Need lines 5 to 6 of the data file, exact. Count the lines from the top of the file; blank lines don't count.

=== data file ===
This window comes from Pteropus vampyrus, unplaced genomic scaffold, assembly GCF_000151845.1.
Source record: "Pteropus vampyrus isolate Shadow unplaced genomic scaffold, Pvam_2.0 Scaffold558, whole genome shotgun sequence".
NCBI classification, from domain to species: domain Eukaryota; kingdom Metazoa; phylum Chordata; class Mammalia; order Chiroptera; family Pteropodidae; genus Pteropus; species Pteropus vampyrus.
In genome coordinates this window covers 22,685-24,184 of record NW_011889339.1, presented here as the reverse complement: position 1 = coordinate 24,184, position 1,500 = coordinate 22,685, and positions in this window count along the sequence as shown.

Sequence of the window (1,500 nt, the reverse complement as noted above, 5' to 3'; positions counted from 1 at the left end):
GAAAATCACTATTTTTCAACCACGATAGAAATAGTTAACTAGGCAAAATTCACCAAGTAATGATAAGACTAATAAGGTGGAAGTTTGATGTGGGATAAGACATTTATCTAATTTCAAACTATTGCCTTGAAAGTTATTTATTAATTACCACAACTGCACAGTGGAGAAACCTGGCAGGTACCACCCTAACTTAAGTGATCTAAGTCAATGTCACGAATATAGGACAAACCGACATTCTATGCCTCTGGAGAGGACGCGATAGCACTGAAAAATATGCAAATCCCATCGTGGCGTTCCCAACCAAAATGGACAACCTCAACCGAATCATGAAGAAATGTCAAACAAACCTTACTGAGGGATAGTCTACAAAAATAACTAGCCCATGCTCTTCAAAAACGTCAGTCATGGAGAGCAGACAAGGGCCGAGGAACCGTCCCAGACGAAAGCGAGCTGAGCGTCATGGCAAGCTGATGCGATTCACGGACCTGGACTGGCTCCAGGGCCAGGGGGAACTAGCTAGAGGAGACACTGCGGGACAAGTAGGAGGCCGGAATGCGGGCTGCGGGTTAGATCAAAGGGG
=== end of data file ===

Sequence of the window (1,500 nt, the reverse complement as noted above, 5' to 3'; positions counted from 1 at the left end):
GAAAATCACTATTTTTCAACCACGATAGAAATAGTTAACTAGGCAAAATTCACCAAGTAATGATAAGACTAATAAGGTGGAAGTTTGATGTGGGATAAGACATTTATCTAATTTCAAACTATTGCCTTGAAAGTTATTTATTAATTACCACAACTGCACAGTGGAGAAACCTGGCAGGTACCACCCTAACTTAAGTGATCTAAGTCAATGTCACGAATATAGGACAAACCGACATTCTATGCCTCTGGAGAGGACGCGATAGCACTGAAAAATATGCAAATCCCATCGTGGCGTTCCCAACCAAAATGGACAACCTCAACCGAATCATGAAGAAATGTCAAACAAACCTTACTGAGGGATAGTCTACAAAAATAACTAGCCCATGCTCTTCAAAAACGTCAGTCATGGAGAGCAGACAAGGGCCGAGGAACCGTCCCAGACGAAAGCGAGCTGAGCGTCATGGCAAGCTGATGCGATTCACGGACCTGGACTGGCTCCAGGGCCAGGGGGAACTAGCTAGAGGAGACACTGCGGGACAAGTAGGAGGCCGGAATGCGGGCTGCGGGTTAGATCAAAGGGG